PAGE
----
Annoying things controlling schools still do that have no basis in evidence:

As trailed on twitter… a short round-up of annoying things controlling schools still do that have no basis in evidence.

1. Grade individual lessons

There is no justification for this in terms of professional discourse.  It’s voodoo; a control device. No human observer can reliably maintain graded judgements over time, let alone  ensuring that this is done consistently by different people.    Nobody has the power to judge a lesson to be Outstanding and not merely Good based on student learning – it’s a delusion.  Not being rude; just saying it how it is.

At best, grading is a super-crude short-hand proxy for saying a range of positive and negative things about a lesson.  But, let’s be honest, if you need to tell someone their lesson is Grade 3 or 4 to convey a sense of your concerns about the quality of their work or if you think a ‘nothing less than Good’ stance is meaningful beyond a cheerleading mantra – it suggests you have issues with how you talk to people about teaching.  It could be that teachers have issues hearing critical feedback unless your EBIs come gift-wrapped with a Grade 3 or 4 label, but again, that’s a communication deficit writ-large. Let’s do better.

2. Insist on LOs on the board

Every lesson should have a learning objective – but that is likely to be a long term one; it might span several lessons.  Sometimes there are lots of sub-objectives;  sometimes it would take quite some time to explain – or reveal.  So, whilst, it should be clear from a lesson what the objectives are – that doesn’t mean you need to write them slavishly on the board. The act of writing the LO down on the board does nothing in itself and, very often, becomes a lip-service exercise.  You can’t tell anything about the quality of learning from whether or not someone has fulfilled the requirement.

3. Insist on conspicuous differentiation eg must/could/should

Don’t we want all our learners to learn everything – to the greatest possible extent? I would suggest that forcing conspicuous differentiation on people has been responsible for hours of wasted time making different worksheets and tasks and has fuelled a tendency to focus on devising ‘accessible’ activities rather than on finding ways to make sure all students engage in rigorous learning and work hard.  Differentiated objectives are Death to Expectations.  So, not only is the compliance around them annoyingly over-controlling, it is misguided.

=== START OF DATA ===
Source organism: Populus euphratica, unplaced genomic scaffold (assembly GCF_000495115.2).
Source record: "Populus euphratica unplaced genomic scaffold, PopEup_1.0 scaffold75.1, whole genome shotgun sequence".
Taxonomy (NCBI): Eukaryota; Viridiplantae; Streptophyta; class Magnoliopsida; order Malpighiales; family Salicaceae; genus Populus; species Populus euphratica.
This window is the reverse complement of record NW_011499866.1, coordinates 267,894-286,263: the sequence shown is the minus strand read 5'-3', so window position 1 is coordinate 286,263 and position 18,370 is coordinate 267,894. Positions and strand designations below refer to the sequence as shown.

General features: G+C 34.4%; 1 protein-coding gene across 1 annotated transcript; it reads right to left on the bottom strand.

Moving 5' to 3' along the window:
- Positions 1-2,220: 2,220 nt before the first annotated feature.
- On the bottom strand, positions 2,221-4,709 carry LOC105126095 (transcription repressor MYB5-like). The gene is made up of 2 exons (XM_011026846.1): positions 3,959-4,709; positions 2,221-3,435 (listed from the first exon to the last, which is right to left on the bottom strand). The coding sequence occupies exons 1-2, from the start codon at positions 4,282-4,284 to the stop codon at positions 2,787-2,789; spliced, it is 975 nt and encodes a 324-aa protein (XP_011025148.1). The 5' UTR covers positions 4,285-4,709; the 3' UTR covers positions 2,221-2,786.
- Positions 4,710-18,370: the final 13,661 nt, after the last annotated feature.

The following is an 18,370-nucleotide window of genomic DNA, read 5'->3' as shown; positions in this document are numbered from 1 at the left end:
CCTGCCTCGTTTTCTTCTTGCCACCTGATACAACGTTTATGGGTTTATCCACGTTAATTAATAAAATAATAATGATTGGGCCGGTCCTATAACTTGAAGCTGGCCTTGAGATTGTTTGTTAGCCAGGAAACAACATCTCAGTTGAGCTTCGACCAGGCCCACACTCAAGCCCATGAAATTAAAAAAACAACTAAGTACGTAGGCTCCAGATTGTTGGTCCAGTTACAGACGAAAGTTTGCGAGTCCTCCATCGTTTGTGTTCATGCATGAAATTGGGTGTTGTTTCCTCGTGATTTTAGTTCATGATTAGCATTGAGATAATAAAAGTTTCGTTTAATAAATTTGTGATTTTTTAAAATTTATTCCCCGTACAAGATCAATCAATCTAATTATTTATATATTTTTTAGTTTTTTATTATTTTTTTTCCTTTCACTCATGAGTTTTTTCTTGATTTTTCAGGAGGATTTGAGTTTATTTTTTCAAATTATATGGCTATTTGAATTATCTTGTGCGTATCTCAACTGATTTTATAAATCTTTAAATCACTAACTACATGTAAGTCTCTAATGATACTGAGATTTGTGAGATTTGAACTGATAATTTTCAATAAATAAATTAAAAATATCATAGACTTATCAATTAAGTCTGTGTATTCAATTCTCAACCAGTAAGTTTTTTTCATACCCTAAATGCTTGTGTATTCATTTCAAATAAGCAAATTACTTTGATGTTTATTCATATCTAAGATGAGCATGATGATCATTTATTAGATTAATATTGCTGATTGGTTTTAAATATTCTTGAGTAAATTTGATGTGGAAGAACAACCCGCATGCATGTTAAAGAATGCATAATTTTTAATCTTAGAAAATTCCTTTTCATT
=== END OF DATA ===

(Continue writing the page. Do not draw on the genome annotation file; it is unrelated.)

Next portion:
4. Target grades on books

The theory is that setting ‘minimum targets’ raises aspirations.  However that presupposes that the student and teacher a) have low expectations (which might be true but might not be) and b) will respond to the presence of a number on a book to continually remind them and c) that this number has some meaning in terms of what they should then be doing differently.   Even the most optimistic, positive spin on this makes the link from writing a target grade to achieving it very very tenuous.  But then there is the whole issue of students in the lower deciles of our bell-curves, having low grades to ‘aspire’ to.  It’s the modern-day Dunce Cap.  Wrong. Wrong. Wrong.  This info is for teachers; private and sensitive.

5. Set teacher data targets linked to appraisal

We’re part of a team. Outcomes are a collective responsibility.  Every class has been taught by lots of people along the way.  We all want students to do well but we can’t be held to account in a crude way for a specific set of outcomes.  Of course, if patterns emerge over time, or if we find things have gone badly wrong, we need to take responsibility.  But this is subtle and complex. If you tell me I must get X % Grades 4-9 in my middle set (taught by the string of supply teachers last year) in order to meet my appraisal target, I’ll  do what I can do; I’ll work hard, but the presence of that target won’t change anything.   It’s not going to motivate me on iota.  And, at the same time, I’ll be planning my escape to the more intelligent school down the road. If I stay in teaching at all.

6. Encourage ‘show teaching’ for observations.